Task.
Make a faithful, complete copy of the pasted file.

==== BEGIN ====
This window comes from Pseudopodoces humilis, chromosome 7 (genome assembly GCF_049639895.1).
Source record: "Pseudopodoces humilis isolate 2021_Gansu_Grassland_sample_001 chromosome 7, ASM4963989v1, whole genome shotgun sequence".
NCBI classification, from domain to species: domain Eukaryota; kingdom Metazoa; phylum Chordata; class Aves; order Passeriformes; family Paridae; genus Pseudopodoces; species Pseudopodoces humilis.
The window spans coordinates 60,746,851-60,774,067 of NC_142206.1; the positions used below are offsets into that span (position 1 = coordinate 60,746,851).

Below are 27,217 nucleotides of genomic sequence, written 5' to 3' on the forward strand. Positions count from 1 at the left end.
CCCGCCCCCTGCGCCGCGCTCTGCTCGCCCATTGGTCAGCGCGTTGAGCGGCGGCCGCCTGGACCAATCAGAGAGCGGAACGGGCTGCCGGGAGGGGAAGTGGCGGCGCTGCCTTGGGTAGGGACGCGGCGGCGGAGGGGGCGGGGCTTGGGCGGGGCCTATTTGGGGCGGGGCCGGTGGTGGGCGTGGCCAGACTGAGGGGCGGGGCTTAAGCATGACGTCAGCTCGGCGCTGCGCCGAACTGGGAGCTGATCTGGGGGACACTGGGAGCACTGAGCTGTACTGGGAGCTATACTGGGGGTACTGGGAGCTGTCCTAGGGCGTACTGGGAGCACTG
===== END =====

This window comes from Pseudopodoces humilis, chromosome 7 (genome assembly GCF_049639895.1).
Source record: "Pseudopodoces humilis isolate 2021_Gansu_Grassland_sample_001 chromosome 7, ASM4963989v1, whole genome shotgun sequence".
NCBI classification, from domain to species: domain Eukaryota; kingdom Metazoa; phylum Chordata; class Aves; order Passeriformes; family Paridae; genus Pseudopodoces; species Pseudopodoces humilis.
The window spans coordinates 60,746,851-60,774,067 of NC_142206.1; the positions used below are offsets into that span (position 1 = coordinate 60,746,851).

Below are 27,217 nucleotides of genomic sequence, written 5' to 3' on the forward strand. Positions count from 1 at the left end.
CCCGCCCCCTGCGCCGCGCTCTGCTCGCCCATTGGTCAGCGCGTTGAGCGGCGGCCGCCTGGACCAATCAGAGAGCGGAACGGGCTGCCGGGAGGGGAAGTGGCGGCGCTGCCTTGGGTAGGGACGCGGCGGCGGAGGGGGCGGGGCTTGGGCGGGGCCTATTTGGGGCGGGGCCGGTGGTGGGCGTGGCCAGACTGAGGGGCGGGGCTTAAGCATGACGTCAGCTCGGCGCTGCGCCGAACTGGGAGCTGATCTGGGGGACACTGGGAGCACTGAGCTGTACTGGGAGCTATACTGGGGGTACTGGGAGCTGTCCTAGGGCGTACTGGGAGCACTG